There are so many ways to share photos online these days, but wouldn't it be nice to save a collection of images on a recordable CD, to be able to use the CD on a moment's notice to showcase your latest vacation photos when your friends stop by for a visit? Ideally, you probably want the CD to start a slide show of the photos automatically when you insert it into the computer, because who has time to fiddle with the computer controls while you are discussing your last vacation with your friends, right?
OK, let's try to create such a disc. Open File Explorer, navigate to the folder where the photos are stored, select the ones you want to include in the collection (you want only the best ones, right?), and use the Burn to disc command:
That was easy, wasn't it? Now let's try to insert the freshly created disc in the PC and check the result, will it start displaying the photos on its own? Unfortunately, not. If you have Windows XP and the auto-play of the CDs is not disabled on your computer, you will probably see a prompt asking you to start a slide show, but Microsoft has disabled this function in the later versions of Windows (you can thank the bad guys for making us all paranoid about letting things run automatically on our computers.)
If you have a more recent version of Windows, such as Windows 8, then Windows should offer you to browse the CD with File Explorer, which you can use to start a slide show with a few mouse clicks:
Still, even a few mouse clicks feels like so much trouble when friends are eager to see your photos right away! Is there a way to automate the process? Let's try to design a file named autorun.inf to burn along with the photos, to make it start the photo show right away. Run Windows Notepad (or if you use AB Commander, open its Quick Editor) and enter the following text:
[autorun] label=My Photos icon=Fish.jpg action=Show Photos open=Fish.jpg shellexecute=Fish.jpg
The label directive lets us specify the text that Windows should use when prompting you what to do with the disc. The action directive lets us provide the text of the action on the Windows prompt. Finally, the open and shellexecute directives specify the file we want to open: Windows will launch the default application to open the file, which will most probably display the image on the screen. In this example we decided to start with Fish.jpg, but you can specify another file, of course.
Save the file as autorun.inf somewhere on your hard disk (make sure the actual file name is autorun.inf and not autorun.inf.txt which may happen in some situations if you save the file with Windows Notepad.) Add this file to the set of the image files to burn, and make another disc, this time with the autorun.inf included with the images. Insert the disc into the computer and observe what Windows does with the disc now:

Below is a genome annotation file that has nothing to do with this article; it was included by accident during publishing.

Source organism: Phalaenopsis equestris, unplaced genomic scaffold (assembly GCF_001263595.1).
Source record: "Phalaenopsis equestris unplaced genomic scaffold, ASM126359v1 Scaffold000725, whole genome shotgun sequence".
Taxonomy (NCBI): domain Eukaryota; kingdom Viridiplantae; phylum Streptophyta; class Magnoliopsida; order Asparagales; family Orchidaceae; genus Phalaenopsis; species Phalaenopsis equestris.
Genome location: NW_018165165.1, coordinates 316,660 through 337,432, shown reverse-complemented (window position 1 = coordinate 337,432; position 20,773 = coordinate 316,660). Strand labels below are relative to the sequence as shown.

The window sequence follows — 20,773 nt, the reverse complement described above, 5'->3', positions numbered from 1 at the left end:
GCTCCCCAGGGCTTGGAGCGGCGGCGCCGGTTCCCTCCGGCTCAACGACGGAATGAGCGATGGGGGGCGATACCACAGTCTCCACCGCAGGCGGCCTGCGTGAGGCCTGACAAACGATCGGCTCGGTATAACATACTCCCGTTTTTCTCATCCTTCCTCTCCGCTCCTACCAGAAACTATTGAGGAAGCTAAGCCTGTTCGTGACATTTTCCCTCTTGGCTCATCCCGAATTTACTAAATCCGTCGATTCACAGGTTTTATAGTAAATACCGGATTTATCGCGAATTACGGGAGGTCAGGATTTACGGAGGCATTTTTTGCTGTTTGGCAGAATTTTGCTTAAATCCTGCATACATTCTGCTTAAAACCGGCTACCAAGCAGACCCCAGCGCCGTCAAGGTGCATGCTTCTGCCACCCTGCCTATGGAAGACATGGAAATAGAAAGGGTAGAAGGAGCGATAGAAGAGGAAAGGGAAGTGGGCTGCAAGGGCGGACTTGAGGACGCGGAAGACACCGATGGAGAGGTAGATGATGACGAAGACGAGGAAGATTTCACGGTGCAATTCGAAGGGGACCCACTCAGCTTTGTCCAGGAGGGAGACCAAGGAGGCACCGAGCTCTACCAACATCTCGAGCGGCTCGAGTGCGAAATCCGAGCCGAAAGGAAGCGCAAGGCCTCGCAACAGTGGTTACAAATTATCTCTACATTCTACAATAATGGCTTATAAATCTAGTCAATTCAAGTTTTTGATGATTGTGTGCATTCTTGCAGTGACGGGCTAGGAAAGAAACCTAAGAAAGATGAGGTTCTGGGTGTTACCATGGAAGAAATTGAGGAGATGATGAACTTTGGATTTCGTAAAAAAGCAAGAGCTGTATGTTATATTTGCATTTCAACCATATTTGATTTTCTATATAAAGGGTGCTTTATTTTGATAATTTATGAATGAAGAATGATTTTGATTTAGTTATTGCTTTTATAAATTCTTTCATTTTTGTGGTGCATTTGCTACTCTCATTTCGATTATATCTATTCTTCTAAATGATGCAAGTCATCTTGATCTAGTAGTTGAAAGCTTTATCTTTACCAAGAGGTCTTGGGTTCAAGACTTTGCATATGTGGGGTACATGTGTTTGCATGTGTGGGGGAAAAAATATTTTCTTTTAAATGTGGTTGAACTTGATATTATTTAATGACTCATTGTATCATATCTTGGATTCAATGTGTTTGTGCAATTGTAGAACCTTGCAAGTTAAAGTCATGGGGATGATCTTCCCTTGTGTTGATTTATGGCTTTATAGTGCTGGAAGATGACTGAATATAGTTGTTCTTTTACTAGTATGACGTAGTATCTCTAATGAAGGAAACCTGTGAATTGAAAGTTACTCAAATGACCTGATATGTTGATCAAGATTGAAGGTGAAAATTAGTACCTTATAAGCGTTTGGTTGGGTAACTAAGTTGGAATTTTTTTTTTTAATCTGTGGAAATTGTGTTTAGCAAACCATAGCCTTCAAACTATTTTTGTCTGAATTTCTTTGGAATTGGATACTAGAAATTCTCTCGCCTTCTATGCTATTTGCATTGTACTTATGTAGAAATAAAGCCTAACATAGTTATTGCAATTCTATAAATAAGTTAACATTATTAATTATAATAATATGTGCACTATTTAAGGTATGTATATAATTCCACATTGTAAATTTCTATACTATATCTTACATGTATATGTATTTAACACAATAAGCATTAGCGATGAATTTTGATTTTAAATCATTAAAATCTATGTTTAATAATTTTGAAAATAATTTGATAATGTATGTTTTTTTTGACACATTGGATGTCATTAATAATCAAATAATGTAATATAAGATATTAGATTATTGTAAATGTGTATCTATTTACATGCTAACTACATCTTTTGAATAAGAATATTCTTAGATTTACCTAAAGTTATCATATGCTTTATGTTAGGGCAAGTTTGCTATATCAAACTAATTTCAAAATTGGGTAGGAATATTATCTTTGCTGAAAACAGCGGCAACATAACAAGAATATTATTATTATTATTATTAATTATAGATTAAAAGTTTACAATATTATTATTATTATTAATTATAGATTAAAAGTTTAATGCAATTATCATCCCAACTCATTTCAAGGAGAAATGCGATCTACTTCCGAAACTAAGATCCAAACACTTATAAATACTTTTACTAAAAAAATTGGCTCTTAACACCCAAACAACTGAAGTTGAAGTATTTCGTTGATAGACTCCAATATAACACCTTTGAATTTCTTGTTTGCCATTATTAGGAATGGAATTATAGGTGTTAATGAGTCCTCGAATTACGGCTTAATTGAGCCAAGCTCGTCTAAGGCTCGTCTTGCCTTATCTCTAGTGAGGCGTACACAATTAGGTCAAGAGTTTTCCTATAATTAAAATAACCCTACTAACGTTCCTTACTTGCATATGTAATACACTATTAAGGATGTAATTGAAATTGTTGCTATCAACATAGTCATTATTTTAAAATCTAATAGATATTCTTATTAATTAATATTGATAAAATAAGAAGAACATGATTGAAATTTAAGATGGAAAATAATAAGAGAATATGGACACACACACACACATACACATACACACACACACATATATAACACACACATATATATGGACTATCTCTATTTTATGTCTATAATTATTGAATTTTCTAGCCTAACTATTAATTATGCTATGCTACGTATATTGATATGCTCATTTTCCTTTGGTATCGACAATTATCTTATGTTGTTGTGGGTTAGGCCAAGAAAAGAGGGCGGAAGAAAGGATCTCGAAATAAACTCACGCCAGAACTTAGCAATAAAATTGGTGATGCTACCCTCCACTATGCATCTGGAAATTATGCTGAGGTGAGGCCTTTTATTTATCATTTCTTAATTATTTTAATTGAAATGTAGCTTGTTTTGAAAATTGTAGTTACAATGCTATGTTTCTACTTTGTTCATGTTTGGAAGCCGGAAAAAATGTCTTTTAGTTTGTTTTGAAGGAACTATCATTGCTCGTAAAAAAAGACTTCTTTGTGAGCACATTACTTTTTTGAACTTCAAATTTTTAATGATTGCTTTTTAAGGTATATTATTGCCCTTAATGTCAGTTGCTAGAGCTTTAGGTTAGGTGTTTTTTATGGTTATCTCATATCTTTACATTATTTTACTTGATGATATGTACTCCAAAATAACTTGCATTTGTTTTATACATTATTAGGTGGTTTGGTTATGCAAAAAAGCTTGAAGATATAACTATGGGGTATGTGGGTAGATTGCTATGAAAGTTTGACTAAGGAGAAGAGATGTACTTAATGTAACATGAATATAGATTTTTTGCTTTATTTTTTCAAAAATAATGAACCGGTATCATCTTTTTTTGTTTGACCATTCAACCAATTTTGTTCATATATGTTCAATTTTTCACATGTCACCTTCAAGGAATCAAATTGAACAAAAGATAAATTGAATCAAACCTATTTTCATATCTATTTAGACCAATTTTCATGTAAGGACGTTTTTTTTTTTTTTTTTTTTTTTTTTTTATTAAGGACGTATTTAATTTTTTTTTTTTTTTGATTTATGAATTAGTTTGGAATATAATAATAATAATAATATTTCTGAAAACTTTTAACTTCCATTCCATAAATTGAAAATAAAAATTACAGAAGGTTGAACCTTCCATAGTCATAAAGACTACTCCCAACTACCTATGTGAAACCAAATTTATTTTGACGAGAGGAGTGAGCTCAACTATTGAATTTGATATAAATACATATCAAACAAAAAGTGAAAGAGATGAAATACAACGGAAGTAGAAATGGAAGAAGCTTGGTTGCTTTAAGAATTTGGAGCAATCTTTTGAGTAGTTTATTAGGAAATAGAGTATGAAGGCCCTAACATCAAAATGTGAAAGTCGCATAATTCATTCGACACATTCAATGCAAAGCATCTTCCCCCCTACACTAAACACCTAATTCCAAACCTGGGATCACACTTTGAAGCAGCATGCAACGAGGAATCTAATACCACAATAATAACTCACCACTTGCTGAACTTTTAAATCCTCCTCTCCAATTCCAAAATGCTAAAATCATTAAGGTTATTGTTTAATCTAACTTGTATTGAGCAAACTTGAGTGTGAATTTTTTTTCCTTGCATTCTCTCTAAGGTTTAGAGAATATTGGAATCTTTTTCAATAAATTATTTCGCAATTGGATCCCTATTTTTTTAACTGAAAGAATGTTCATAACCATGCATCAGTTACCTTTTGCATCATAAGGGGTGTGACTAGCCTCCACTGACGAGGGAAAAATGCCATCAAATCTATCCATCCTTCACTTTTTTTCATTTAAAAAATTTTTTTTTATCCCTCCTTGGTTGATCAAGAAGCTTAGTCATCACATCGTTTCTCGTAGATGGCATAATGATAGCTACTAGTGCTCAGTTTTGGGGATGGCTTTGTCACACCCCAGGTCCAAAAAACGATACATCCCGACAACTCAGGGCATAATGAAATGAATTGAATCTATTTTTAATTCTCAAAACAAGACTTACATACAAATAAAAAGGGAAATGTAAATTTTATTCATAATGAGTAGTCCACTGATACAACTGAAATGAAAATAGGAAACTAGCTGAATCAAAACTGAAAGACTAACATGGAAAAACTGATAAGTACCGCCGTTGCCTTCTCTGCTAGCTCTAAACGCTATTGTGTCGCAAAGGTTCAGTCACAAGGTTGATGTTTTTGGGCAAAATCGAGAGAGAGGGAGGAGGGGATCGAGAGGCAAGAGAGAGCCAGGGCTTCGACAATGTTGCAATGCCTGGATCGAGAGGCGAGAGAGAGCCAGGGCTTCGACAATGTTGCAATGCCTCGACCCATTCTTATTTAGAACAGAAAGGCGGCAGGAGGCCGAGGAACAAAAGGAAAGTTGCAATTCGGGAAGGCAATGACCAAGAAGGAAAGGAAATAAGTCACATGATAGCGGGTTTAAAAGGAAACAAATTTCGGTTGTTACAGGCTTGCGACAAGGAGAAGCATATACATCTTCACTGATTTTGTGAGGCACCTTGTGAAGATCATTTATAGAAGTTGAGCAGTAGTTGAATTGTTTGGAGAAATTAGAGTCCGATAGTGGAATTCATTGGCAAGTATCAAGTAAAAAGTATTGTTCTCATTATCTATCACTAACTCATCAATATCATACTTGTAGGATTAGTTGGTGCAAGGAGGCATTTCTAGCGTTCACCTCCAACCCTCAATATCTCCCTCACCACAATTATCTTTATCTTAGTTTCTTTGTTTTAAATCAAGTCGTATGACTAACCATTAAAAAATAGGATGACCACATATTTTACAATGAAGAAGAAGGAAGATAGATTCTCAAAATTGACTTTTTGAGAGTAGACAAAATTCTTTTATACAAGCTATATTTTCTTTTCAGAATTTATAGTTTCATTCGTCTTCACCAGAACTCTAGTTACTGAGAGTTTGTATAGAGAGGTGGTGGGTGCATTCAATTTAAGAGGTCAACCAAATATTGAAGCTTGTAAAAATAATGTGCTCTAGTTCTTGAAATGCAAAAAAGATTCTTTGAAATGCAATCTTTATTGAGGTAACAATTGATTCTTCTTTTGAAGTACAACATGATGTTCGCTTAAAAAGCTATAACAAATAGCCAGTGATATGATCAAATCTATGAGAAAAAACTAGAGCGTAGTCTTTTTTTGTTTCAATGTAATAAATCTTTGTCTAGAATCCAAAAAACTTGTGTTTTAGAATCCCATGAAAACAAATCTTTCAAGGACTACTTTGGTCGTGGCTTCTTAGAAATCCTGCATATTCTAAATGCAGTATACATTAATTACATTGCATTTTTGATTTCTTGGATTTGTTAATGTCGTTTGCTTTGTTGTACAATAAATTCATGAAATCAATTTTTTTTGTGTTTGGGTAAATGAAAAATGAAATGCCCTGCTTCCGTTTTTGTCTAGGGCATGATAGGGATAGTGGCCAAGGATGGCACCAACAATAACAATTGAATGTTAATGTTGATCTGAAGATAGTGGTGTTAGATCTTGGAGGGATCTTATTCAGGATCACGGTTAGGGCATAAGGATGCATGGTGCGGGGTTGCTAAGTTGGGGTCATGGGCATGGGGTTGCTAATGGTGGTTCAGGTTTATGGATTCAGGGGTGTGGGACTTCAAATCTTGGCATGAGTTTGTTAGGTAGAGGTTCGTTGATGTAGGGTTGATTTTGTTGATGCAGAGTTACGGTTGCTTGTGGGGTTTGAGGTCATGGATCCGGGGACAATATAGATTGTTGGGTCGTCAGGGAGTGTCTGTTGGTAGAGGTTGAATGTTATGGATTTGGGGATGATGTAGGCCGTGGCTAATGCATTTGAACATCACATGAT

This should work well enough if the default application associated with the JPG files on your computer is the photo viewing application: if you select Show Photos from this menu (it could be another text, depending on the action directive in the autorun.inf file), it should launch the photo viewer and open the Fish.jpg file. However, what if you have another application set up to open the JPG files by default, such as PhotoShop? Or, if your friend is too busy to watch the photos right now, but requests to borrow the CD to watch it at home? Who knows what kind of software is set up on your friend's computer to open the JPG files?
Is there a way to make sure that the Photo viewer is launched to view the image on the CD, and not some other graphics application? That's where our freeware utility PhotoLauncher comes in. We've designed it so that when it starts, it launches the built-in Windows photo viewer to display an image file from the CD. Moreover, after launching the photo viewer, it also automatically turns on the slide show mode. Think how many mouse clicks and other trouble this can save!
To use PhotoLauncher, download it using the button below, save the Zip file to your hard drive, unpack it, review the license file included there, and if you agree to the terms of the license, add the file PhotoLauncher.exe to the set of the image files to be burned to the CD. Also, modify the autorun.inf file as follows:
[autorun] label=My Photos icon=PhotoLauncher.exe action=Show My Photos open=PhotoLauncher.exe shellexecute=PhotoLauncher.exe firstimage=Fish.jpg autoplay=on
Let's see what's changed: we've used the open and shellexecute to specify the file PhotoLauncher.exe, because that's the file we want to run by default when the CD is inserted in the computer. We've also added two more directives, firstimage and autoplay. The first one is used to tell PhotoLancher which image file it should display first, and the second one lets you control whether the slide show mode should or should not be enabled automatically. (It's on by default, but if for some reason you don't want the slide show to start on its own, you can specify autoplay=off in the autorun.inf file.)
Burn the image files together with the updated autorun.inf file and the PhotoLauncher.exe file , and see what happens when you insert the CD into the computer:
If you select Show My Photos from this menu, PhotoLauncher will start and it, in turn, will locate and launch the default Windows Photo Viewer to display the first image you've specified, and also switch the slide show mode on (unless you have disabled it, of course). Exactly what we wanted!
OK, this works with Windows PCs, but what about Macs, Linux, and other computers? Sorry, PhotoLauncher will not work with them. However, you should be able to launch the photo viewer manually and make it display the photos from the CD that way.
If you want to link to this article, you can use this HTML code: <a href="http://www.winability.com/photolauncher/">Enhancing a photo CD collection with PhotoLauncher</a>
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